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My potted tomatoes are developing a very pale leafs at the start of growing tips - typical of sulphur deficiency.

I am interested in how much sulphur should be added to soil? What are typical concentrations of sulphur in soil?

These are the images. They were taken once the progression already took place. At the start, only the growing tips were pale. The other issue that springed to mind is root space. This plant is huge and was cut down periodically to foster lateral growth instead of one apex.

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  • Do you have a photo. I would not say sulphur deficiency so easily. Sulphur is frequent in soil because air pollution and because many anti-parasites contain it (it is a good fungicide). – Giacomo Catenazzi Jul 25 '17 at 13:21
  • @GiacomoCatenazzi Actually a lecturer told us atmospheric sulphur levels are dropping rapidly as coal power stations get phased out, to the point it is being added as fertiliser to fields. – Nic Jul 25 '17 at 20:57
  • Good question. I don't really have an answer, but you might try adding some ferrous sulfate heptahydrate (or any sulfate fertilizer or soil amendment in recommended amounts for that particular one; e.g. ammonium sulfate, potassium sulfate, etc. It'll probably be enough to correct a sulfur deficiency, I'm guessing) greenwaybiotech.com/collections/raw-chemicals-compounds/… Have you ruled out iron deficiency? – Brōtsyorfuzthrāx Jul 26 '17 at 5:54
  • How large are your plants? – Brōtsyorfuzthrāx Jul 26 '17 at 5:56
  • @nic: nice! (your comment, and that sulphur on air is dropping) – Giacomo Catenazzi Jul 26 '17 at 6:16
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Deficiencies of immobile plant nutrients are common in tomatoes, but are easily solved without actually adding anything to the soil!

Immobile nutrients can only be transported, in solution, in the xylem vessels and not the phloem. This means it cannot relocate sulphur once is in place, ie from older leaves. Sap flow in the xylem is predominantly driven by transpiration. The main factors affecting transpiration are temperature and wind.

If there is insufficient air circulation in your growing area then the transpiration rate is going to be slow, so the tomatoes will struggle to drink up enough dissolved sulphur to their leaves.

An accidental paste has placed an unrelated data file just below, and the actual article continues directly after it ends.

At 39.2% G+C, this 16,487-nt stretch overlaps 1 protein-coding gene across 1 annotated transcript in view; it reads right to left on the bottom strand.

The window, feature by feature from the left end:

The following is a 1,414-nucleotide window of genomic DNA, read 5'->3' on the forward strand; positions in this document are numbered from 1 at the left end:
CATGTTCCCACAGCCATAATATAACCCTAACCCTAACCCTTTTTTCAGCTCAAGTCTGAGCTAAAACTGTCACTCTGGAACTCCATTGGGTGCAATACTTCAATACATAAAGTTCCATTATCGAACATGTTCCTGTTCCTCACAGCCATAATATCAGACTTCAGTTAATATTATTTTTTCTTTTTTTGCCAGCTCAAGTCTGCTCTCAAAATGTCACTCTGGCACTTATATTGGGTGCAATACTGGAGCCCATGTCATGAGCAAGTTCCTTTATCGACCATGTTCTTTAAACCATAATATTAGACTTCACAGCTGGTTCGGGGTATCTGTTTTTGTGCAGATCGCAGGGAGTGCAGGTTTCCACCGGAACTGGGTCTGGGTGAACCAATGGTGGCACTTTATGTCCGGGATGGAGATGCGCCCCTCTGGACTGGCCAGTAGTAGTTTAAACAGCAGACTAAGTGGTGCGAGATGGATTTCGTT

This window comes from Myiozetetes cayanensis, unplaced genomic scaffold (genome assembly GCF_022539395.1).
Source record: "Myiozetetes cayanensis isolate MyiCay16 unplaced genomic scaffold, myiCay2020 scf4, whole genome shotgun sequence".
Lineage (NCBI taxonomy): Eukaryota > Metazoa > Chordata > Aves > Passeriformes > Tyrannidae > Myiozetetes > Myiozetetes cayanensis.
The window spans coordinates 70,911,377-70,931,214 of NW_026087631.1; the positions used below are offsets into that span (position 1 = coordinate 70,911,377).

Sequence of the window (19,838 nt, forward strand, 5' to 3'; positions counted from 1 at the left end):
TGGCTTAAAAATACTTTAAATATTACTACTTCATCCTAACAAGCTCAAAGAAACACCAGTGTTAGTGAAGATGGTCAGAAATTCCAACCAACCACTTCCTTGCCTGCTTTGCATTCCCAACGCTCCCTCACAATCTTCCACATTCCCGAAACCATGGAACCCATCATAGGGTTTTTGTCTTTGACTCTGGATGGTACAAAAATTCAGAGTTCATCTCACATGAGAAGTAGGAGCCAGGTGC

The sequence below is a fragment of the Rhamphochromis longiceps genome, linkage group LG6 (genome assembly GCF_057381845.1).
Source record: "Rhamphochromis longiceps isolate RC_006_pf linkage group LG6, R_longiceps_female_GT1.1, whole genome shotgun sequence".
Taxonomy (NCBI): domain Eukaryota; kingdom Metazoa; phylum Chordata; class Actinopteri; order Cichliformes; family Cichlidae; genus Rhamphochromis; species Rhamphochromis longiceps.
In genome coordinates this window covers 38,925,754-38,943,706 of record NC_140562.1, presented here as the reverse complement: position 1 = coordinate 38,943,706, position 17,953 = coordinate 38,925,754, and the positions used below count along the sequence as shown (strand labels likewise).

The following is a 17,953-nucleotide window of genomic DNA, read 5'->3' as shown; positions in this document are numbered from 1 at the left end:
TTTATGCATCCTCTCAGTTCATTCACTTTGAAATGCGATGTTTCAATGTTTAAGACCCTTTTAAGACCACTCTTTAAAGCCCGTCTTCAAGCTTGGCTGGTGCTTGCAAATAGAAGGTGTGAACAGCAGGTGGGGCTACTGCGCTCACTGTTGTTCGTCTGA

If you are growing the plants indoors, then a desktop or computer fan over the plants leaves will be enough.

In a greenhouse, try leaving the doors open during the day and night. This is why commercial polytunnels often have mesh doors instead of solid doors.

I'm not so sure what the solution is they're grown outside, perhaps somebody else has experience of this.

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Sulfur is only needed in small amounts as a micronutrient, and the signs are typically long woody stems and pale yellow-green lower leaves. It is hard to say which nutrient deficiency is affecting your plants without a photo.

I've been watching MIgardner's youtube channel for about two years, and he gives great advice on all kinds of garden fruits and vegetables and tips on growing plants in containers. Above I linked his video on container tomatoes.

This year I purchased some of his fertilizer called Trifecta plus and my tomato plants are enormous, lush and very productive. I have no affiliation with MIgardner, but I wish I did because his products are amazing! You don't need to purchase fertilizer if you have access to compost. Many townships make their own and give it away for free. Tomatoes are very heavy feeders, and especially when grown in containers they need access to nutrients so I would say an addition of compost or fertilizer will certainly help provide whatever nutrients your tomatoes need.

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  • No, sulphur is increasingly considered to be a macronutrient - smart-fertilizer.com/articles/sulfur . secondly, it is immobile in plants so symptoms if deficiencies will always appear on younger leaves. Discoloration on lower leaves is typically a symptom of deficiency of a mobile nutrient – Nic Jul 25 '17 at 20:42
  • Thanks. I am glad you found his channel helpful. Personally I think it takes him WAAAAAAY to long to get to the point. – sanjihan Jul 27 '17 at 13:06
  • Totally agree! His videos are too long for the content provided but I enjoy his gardening style so I usually compromise and watch his videos in fast forward. – MyNameisTK Jul 27 '17 at 13:31

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